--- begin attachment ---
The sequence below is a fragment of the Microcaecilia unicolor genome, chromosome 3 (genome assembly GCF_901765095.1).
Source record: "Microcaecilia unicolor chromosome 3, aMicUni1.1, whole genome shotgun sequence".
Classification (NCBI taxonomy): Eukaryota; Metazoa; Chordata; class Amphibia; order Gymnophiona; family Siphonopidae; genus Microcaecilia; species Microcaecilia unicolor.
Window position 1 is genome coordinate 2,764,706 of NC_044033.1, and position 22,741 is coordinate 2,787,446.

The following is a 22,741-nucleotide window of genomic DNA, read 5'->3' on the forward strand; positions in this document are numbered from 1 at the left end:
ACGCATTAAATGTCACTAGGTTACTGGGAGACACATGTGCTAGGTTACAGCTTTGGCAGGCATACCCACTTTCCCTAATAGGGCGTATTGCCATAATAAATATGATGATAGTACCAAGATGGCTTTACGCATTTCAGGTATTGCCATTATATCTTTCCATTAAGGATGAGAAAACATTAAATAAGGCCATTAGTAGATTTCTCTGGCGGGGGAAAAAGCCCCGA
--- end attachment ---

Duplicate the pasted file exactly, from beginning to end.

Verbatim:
The sequence below is a fragment of the Microcaecilia unicolor genome, chromosome 3 (genome assembly GCF_901765095.1).
Source record: "Microcaecilia unicolor chromosome 3, aMicUni1.1, whole genome shotgun sequence".
Classification (NCBI taxonomy): Eukaryota; Metazoa; Chordata; class Amphibia; order Gymnophiona; family Siphonopidae; genus Microcaecilia; species Microcaecilia unicolor.
Window position 1 is genome coordinate 2,764,706 of NC_044033.1, and position 22,741 is coordinate 2,787,446.

The following is a 22,741-nucleotide window of genomic DNA, read 5'->3' on the forward strand; positions in this document are numbered from 1 at the left end:
ACGCATTAAATGTCACTAGGTTACTGGGAGACACATGTGCTAGGTTACAGCTTTGGCAGGCATACCCACTTTCCCTAATAGGGCGTATTGCCATAATAAATATGATGATAGTACCAAGATGGCTTTACGCATTTCAGGTATTGCCATTATATCTTTCCATTAAGGATGAGAAAACATTAAATAAGGCCATTAGTAGATTTCTCTGGCGGGGGAAAAAGCCCCGA